Given the uproar that followed NHL Commissioner Gary Bettman’s recent announcement that the NHL wouldn’t make any concessions to allow its players to participate in next year’s Winter Olympics, you might have assumed that the game as we know it has come to an end.
Now, I’m not going to sit here and tell you I’m not a little disappointed at the news. Of course I am. I have tons of fond memories of the NHL’s nearly two-decades-old flirtation with the Olympics.
I remember the euphoria that greeted Canada’s victory at Salt Lake City in 2002, the first for our Canadian men in half a century. I recall the joy that erupted in Al MacInnis’ native Port Hood, where the volunteer fire department took its trucks out of the fire hall and led an impromptu parade down the community’s main street. (All of that also brought back nice memories of the 1998 Olympics in Nagano, Japan, where MacInnis was one of the first Canadians to score in the opening game of the tournament’s round-robin portion.)
I’ll always treasure Sidney Crosby’s dramatic overtime gold-medal-winner at the 2010 Vancouver Winter Games, partly because it was scored on Canadian soil and partly because it was sweet vindication for the Cole Harbour native after he had spent two weeks getting the business from sports commentators who felt he wasn’t producing enough offense.
And, as a Montreal Canadiens fan, I’ll always look back fondly on the 2014 Sochi Games, where goalie Carey Price proved the naysayers wrong in posting back-to-back shutouts in the semi-final and gold-medal games. (It didn’t hurt that Crosby led the way once again, scoring the second goal in Canada’s 3-0 gold-medal victory.)
With that being said, I also have fond memories of two silver-medal performances for Canada in the pre-NHL era.
My first exposure to Olympic hockey came at the 1992 Olympics in Albertville, France, where some unlikely heroes emerged for Canada. Three NHL players embroiled in contract disputes with their various teams – Eric Lindros, Sean Burke, and Czech defector Petr Nedved – came up big for the red and white, and I don’t think many Cape Bretoners will forget the insurance goal scored by Sydney’s Fabian Joseph that locked down Canada’s spot in the gold-medal game.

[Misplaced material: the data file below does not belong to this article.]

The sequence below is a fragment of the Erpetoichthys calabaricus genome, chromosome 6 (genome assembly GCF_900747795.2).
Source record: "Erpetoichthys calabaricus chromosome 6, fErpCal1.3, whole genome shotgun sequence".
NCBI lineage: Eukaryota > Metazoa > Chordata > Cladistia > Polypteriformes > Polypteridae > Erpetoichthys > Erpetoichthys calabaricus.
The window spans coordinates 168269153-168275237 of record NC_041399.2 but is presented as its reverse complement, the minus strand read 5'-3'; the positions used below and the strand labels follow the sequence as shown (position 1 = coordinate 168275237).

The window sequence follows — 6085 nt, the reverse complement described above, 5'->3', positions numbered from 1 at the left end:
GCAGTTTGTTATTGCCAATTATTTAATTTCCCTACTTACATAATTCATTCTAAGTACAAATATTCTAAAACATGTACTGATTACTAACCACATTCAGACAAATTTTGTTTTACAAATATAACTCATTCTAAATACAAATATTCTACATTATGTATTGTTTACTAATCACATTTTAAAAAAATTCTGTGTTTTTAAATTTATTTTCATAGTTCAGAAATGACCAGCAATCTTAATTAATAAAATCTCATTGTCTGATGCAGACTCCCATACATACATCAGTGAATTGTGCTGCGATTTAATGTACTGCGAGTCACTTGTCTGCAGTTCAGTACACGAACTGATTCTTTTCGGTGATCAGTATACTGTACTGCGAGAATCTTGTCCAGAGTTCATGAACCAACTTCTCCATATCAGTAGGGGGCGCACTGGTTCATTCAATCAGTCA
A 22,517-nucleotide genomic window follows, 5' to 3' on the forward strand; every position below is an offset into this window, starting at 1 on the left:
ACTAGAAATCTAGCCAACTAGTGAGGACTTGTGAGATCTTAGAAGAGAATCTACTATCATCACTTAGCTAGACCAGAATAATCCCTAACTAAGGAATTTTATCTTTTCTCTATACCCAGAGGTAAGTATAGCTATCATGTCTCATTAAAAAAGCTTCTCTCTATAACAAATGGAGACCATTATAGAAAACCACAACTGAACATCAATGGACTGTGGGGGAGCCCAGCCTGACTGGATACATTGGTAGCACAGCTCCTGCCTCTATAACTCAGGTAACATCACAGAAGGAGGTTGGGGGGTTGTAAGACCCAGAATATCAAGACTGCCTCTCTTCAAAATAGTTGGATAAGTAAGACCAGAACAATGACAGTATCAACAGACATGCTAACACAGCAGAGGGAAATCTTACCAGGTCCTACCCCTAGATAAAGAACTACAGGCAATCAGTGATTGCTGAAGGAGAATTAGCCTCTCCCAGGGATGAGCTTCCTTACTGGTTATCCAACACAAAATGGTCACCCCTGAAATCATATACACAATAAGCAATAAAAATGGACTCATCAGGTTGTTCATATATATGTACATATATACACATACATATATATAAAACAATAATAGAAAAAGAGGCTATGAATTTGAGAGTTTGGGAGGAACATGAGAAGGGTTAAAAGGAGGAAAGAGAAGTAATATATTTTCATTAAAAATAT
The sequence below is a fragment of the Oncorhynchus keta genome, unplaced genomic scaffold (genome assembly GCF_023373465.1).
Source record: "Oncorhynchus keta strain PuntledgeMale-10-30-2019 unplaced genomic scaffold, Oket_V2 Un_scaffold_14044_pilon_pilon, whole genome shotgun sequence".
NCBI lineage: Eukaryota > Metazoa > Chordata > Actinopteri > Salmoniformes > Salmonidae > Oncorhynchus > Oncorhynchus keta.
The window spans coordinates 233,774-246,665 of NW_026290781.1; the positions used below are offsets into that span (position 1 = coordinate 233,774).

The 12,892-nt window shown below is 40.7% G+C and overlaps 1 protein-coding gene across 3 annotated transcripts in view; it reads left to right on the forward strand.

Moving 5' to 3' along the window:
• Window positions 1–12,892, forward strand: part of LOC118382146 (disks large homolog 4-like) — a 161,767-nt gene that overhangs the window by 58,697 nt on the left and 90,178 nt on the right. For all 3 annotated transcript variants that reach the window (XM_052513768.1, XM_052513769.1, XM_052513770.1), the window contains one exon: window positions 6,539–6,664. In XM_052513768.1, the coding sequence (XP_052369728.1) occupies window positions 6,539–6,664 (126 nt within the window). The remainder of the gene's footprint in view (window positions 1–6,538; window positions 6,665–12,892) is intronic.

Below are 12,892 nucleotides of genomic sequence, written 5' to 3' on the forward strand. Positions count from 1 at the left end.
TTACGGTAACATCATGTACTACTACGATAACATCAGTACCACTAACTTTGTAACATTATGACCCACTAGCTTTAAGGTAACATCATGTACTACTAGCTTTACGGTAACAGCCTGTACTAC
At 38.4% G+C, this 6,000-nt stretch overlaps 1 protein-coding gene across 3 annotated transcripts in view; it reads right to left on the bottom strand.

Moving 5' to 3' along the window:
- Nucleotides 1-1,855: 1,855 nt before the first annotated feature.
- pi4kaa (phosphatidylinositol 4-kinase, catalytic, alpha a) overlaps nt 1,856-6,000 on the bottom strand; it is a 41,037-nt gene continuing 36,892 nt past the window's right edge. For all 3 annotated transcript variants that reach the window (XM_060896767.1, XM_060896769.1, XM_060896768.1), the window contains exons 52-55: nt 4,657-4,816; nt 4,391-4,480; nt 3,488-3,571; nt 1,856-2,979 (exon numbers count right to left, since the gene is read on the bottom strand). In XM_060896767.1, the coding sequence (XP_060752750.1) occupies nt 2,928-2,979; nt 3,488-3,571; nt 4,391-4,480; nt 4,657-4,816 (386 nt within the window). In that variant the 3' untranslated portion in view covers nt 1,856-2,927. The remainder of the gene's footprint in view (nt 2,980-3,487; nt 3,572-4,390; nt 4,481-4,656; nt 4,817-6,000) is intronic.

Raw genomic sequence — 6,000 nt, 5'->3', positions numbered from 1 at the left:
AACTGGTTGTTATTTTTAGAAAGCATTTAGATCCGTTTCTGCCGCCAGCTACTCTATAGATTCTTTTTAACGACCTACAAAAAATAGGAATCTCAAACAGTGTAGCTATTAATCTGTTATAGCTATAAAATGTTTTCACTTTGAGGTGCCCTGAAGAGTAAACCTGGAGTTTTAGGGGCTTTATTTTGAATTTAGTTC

Similarly, the 1994 Winter Olympics in Lillehammer, Norway delivered a whale of a final, with Canada and Sweden playing to a 2-2 tie and finally proceeding to a shootout after failing to solve things in overtime. Three future NHLers – Paul Kariya, Corey Hirsch and Peter Forsberg – made their marks in that game, with Kariya scoring one of Canada’s two regulation-time goals in the third period and Hirsch staring down every Swedish shooter he faced until Forsberg pulled a highlight-reel move to foil Canada’s gold-medal hopes.
So I’m not among those joining in the hand-wringing that accompanied Bettman’s early-April announcement. If the Olympic hockey tournament is capable of generating such inspiring moments without marquee players and their million-dollar contracts, why don’t we trust Hockey Canada – and similar organizations around the world – to put together a compelling group of non-professional athletes to ramp up the intensity and stoke our national pride all over again?
Let’s zero in for a second on a key phrase in that previous sentence: “non-professional.” The last time I checked, the Olympics were supposed to be for amateur athletes. Many of the participants genuinely struggle to afford the training, travel and other costs connected to participating in such a prestigious international competition. Why don’t we support their efforts instead of turning this aspect of the Olympics into a giant international playground for well-heeled athletes who don’t actually have to worry about whether they can even afford skates?
The argument that a lack of “name” players will hurt the Olympics doesn’t wash with me, either. What’s the biggest ratings bonanza for TSN, an event that the network feverishly promotes and a key source of its advertising revenue? Of course – it’s the World Junior Hockey Championships, which have become a post-Christmas tradition for millions of us across Canada.
It doesn’t matter if we don’t know the names on the backs of the jerseys, their hometowns, their junior teams, or whether or not they’ve been drafted to the NHL. What matters is that they’re playing for Canada, so we’re willing to make that emotional investment in these young men when the World Juniors kick off.
The same should apply to the Olympics, no matter who’s wearing that maple leaf on their chest. After all, that’s the way I approach all the non-hockey events, so I’m happy to see that same true Olympic spirit unfold on the ice.